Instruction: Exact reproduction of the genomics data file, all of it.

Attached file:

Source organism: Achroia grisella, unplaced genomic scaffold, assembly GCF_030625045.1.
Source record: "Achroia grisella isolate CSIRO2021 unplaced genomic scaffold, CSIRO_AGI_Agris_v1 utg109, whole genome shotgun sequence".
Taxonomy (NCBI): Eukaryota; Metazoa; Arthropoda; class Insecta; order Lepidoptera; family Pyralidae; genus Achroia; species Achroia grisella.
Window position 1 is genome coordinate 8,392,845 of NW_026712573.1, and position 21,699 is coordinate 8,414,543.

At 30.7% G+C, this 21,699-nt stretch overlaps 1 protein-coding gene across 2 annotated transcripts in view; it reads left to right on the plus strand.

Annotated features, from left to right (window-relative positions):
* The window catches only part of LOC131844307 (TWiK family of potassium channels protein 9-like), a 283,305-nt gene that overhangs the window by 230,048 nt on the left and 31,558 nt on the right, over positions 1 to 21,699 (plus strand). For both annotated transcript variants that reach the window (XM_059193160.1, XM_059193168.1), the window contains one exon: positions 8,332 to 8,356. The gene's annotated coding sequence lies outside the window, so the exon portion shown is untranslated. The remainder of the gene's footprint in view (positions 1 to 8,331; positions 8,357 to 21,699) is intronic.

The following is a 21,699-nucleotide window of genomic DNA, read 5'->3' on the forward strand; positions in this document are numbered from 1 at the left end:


Source organism: Achroia grisella, unplaced genomic scaffold, assembly GCF_030625045.1.
Source record: "Achroia grisella isolate CSIRO2021 unplaced genomic scaffold, CSIRO_AGI_Agris_v1 utg109, whole genome shotgun sequence".
Taxonomy (NCBI): Eukaryota; Metazoa; Arthropoda; class Insecta; order Lepidoptera; family Pyralidae; genus Achroia; species Achroia grisella.
Window position 1 is genome coordinate 8,392,845 of NW_026712573.1, and position 21,699 is coordinate 8,414,543.

At 30.7% G+C, this 21,699-nt stretch overlaps 1 protein-coding gene across 2 annotated transcripts in view; it reads left to right on the plus strand.

Annotated features, from left to right (window-relative positions):
* The window catches only part of LOC131844307 (TWiK family of potassium channels protein 9-like), a 283,305-nt gene that overhangs the window by 230,048 nt on the left and 31,558 nt on the right, over positions 1 to 21,699 (plus strand). For both annotated transcript variants that reach the window (XM_059193160.1, XM_059193168.1), the window contains one exon: positions 8,332 to 8,356. The gene's annotated coding sequence lies outside the window, so the exon portion shown is untranslated. The remainder of the gene's footprint in view (positions 1 to 8,331; positions 8,357 to 21,699) is intronic.

The following is a 21,699-nucleotide window of genomic DNA, read 5'->3' on the forward strand; positions in this document are numbered from 1 at the left end: